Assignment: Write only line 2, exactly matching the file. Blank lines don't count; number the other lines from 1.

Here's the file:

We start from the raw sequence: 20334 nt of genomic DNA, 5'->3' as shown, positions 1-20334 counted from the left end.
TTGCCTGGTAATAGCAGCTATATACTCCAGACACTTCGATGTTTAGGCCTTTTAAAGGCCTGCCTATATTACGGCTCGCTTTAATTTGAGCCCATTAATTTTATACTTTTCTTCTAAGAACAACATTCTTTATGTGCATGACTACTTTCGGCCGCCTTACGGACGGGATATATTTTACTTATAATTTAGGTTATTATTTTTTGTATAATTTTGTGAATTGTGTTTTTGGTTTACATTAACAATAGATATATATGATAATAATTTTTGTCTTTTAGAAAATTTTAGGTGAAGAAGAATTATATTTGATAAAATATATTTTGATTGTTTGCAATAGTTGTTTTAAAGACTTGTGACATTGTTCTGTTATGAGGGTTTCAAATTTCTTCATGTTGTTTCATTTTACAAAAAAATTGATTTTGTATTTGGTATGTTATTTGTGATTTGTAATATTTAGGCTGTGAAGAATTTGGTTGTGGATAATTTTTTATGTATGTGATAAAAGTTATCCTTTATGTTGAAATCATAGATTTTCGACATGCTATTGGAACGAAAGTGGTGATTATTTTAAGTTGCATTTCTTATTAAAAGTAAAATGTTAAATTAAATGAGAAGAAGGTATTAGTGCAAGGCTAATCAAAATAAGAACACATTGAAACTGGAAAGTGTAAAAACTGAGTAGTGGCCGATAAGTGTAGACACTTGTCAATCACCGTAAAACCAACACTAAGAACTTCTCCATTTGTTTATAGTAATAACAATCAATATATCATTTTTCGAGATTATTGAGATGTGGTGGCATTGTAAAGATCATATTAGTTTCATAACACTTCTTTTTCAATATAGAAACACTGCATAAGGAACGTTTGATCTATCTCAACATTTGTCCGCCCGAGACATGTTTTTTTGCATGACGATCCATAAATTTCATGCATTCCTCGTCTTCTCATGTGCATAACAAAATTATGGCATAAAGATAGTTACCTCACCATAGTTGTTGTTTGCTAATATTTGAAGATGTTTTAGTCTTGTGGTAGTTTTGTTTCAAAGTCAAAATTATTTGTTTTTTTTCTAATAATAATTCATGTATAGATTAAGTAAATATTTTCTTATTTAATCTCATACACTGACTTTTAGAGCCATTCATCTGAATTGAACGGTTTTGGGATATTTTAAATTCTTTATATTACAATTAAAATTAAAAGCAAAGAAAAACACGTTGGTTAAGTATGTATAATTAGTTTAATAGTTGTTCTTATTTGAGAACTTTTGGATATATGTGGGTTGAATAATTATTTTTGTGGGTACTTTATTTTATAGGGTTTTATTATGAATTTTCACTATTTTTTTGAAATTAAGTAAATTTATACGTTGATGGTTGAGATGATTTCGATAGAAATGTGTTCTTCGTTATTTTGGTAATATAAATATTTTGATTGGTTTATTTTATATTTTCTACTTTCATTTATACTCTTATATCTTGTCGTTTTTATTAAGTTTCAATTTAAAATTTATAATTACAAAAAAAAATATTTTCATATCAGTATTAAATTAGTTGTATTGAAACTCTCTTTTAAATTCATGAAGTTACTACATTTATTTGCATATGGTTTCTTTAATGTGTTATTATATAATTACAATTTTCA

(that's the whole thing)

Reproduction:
TTGCCTGGTAATAGCAGCTATATACTCCAGACACTTCGATGTTTAGGCCTTTTAAAGGCCTGCCTATATTACGGCTCGCTTTAATTTGAGCCCATTAATTTTATACTTTTCTTCTAAGAACAACATTCTTTATGTGCATGACTACTTTCGGCCGCCTTACGGACGGGATATATTTTACTTATAATTTAGGTTATTATTTTTTGTATAATTTTGTGAATTGTGTTTTTGGTTTACATTAACAATAGATATATATGATAATAATTTTTGTCTTTTAGAAAATTTTAGGTGAAGAAGAATTATATTTGATAAAATATATTTTGATTGTTTGCAATAGTTGTTTTAAAGACTTGTGACATTGTTCTGTTATGAGGGTTTCAAATTTCTTCATGTTGTTTCATTTTACAAAAAAATTGATTTTGTATTTGGTATGTTATTTGTGATTTGTAATATTTAGGCTGTGAAGAATTTGGTTGTGGATAATTTTTTATGTATGTGATAAAAGTTATCCTTTATGTTGAAATCATAGATTTTCGACATGCTATTGGAACGAAAGTGGTGATTATTTTAAGTTGCATTTCTTATTAAAAGTAAAATGTTAAATTAAATGAGAAGAAGGTATTAGTGCAAGGCTAATCAAAATAAGAACACATTGAAACTGGAAAGTGTAAAAACTGAGTAGTGGCCGATAAGTGTAGACACTTGTCAATCACCGTAAAACCAACACTAAGAACTTCTCCATTTGTTTATAGTAATAACAATCAATATATCATTTTTCGAGATTATTGAGATGTGGTGGCATTGTAAAGATCATATTAGTTTCATAACACTTCTTTTTCAATATAGAAACACTGCATAAGGAACGTTTGATCTATCTCAACATTTGTCCGCCCGAGACATGTTTTTTTGCATGACGATCCATAAATTTCATGCATTCCTCGTCTTCTCATGTGCATAACAAAATTATGGCATAAAGATAGTTACCTCACCATAGTTGTTGTTTGCTAATATTTGAAGATGTTTTAGTCTTGTGGTAGTTTTGTTTCAAAGTCAAAATTATTTGTTTTTTTTCTAATAATAATTCATGTATAGATTAAGTAAATATTTTCTTATTTAATCTCATACACTGACTTTTAGAGCCATTCATCTGAATTGAACGGTTTTGGGATATTTTAAATTCTTTATATTACAATTAAAATTAAAAGCAAAGAAAAACACGTTGGTTAAGTATGTATAATTAGTTTAATAGTTGTTCTTATTTGAGAACTTTTGGATATATGTGGGTTGAATAATTATTTTTGTGGGTACTTTATTTTATAGGGTTTTATTATGAATTTTCACTATTTTTTTGAAATTAAGTAAATTTATACGTTGATGGTTGAGATGATTTCGATAGAAATGTGTTCTTCGTTATTTTGGTAATATAAATATTTTGATTGGTTTATTTTATATTTTCTACTTTCATTTATACTCTTATATCTTGTCGTTTTTATTAAGTTTCAATTTAAAATTTATAATTACAAAAAAAAATATTTTCATATCAGTATTAAATTAGTTGTATTGAAACTCTCTTTTAAATTCATGAAGTTACTACATTTATTTGCATATGGTTTCTTTAATGTGTTATTATATAATTACAATTTTCA